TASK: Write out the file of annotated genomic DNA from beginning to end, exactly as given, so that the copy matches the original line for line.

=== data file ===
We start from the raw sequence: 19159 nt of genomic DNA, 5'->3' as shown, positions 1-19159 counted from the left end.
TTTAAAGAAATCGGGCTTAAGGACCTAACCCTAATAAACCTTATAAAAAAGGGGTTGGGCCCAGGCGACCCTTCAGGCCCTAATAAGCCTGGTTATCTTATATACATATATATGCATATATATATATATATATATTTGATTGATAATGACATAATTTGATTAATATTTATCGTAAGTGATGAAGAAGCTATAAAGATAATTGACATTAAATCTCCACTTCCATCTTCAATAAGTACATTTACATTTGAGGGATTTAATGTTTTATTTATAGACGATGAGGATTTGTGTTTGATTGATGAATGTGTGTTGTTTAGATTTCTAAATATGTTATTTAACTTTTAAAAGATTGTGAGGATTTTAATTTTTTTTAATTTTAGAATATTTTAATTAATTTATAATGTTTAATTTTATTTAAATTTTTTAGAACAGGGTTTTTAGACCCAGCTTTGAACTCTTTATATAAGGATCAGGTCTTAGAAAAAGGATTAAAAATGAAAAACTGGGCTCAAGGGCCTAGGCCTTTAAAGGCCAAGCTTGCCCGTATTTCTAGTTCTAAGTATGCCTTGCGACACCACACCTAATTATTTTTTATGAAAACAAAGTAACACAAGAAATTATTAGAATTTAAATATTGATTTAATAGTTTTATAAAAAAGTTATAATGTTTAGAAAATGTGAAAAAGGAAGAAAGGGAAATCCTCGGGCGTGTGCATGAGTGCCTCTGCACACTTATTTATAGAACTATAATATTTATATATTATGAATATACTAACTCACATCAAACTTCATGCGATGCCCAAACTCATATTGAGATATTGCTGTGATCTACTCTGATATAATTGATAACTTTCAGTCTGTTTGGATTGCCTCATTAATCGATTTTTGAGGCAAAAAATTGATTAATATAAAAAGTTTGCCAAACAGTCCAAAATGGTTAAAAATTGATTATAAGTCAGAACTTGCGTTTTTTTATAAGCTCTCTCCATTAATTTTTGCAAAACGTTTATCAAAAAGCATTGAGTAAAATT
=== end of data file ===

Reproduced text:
We start from the raw sequence: 19159 nt of genomic DNA, 5'->3' as shown, positions 1-19159 counted from the left end.
TTTAAAGAAATCGGGCTTAAGGACCTAACCCTAATAAACCTTATAAAAAAGGGGTTGGGCCCAGGCGACCCTTCAGGCCCTAATAAGCCTGGTTATCTTATATACATATATATGCATATATATATATATATATATTTGATTGATAATGACATAATTTGATTAATATTTATCGTAAGTGATGAAGAAGCTATAAAGATAATTGACATTAAATCTCCACTTCCATCTTCAATAAGTACATTTACATTTGAGGGATTTAATGTTTTATTTATAGACGATGAGGATTTGTGTTTGATTGATGAATGTGTGTTGTTTAGATTTCTAAATATGTTATTTAACTTTTAAAAGATTGTGAGGATTTTAATTTTTTTTAATTTTAGAATATTTTAATTAATTTATAATGTTTAATTTTATTTAAATTTTTTAGAACAGGGTTTTTAGACCCAGCTTTGAACTCTTTATATAAGGATCAGGTCTTAGAAAAAGGATTAAAAATGAAAAACTGGGCTCAAGGGCCTAGGCCTTTAAAGGCCAAGCTTGCCCGTATTTCTAGTTCTAAGTATGCCTTGCGACACCACACCTAATTATTTTTTATGAAAACAAAGTAACACAAGAAATTATTAGAATTTAAATATTGATTTAATAGTTTTATAAAAAAGTTATAATGTTTAGAAAATGTGAAAAAGGAAGAAAGGGAAATCCTCGGGCGTGTGCATGAGTGCCTCTGCACACTTATTTATAGAACTATAATATTTATATATTATGAATATACTAACTCACATCAAACTTCATGCGATGCCCAAACTCATATTGAGATATTGCTGTGATCTACTCTGATATAATTGATAACTTTCAGTCTGTTTGGATTGCCTCATTAATCGATTTTTGAGGCAAAAAATTGATTAATATAAAAAGTTTGCCAAACAGTCCAAAATGGTTAAAAATTGATTATAAGTCAGAACTTGCGTTTTTTTATAAGCTCTCTCCATTAATTTTTGCAAAACGTTTATCAAAAAGCATTGAGTAAAATT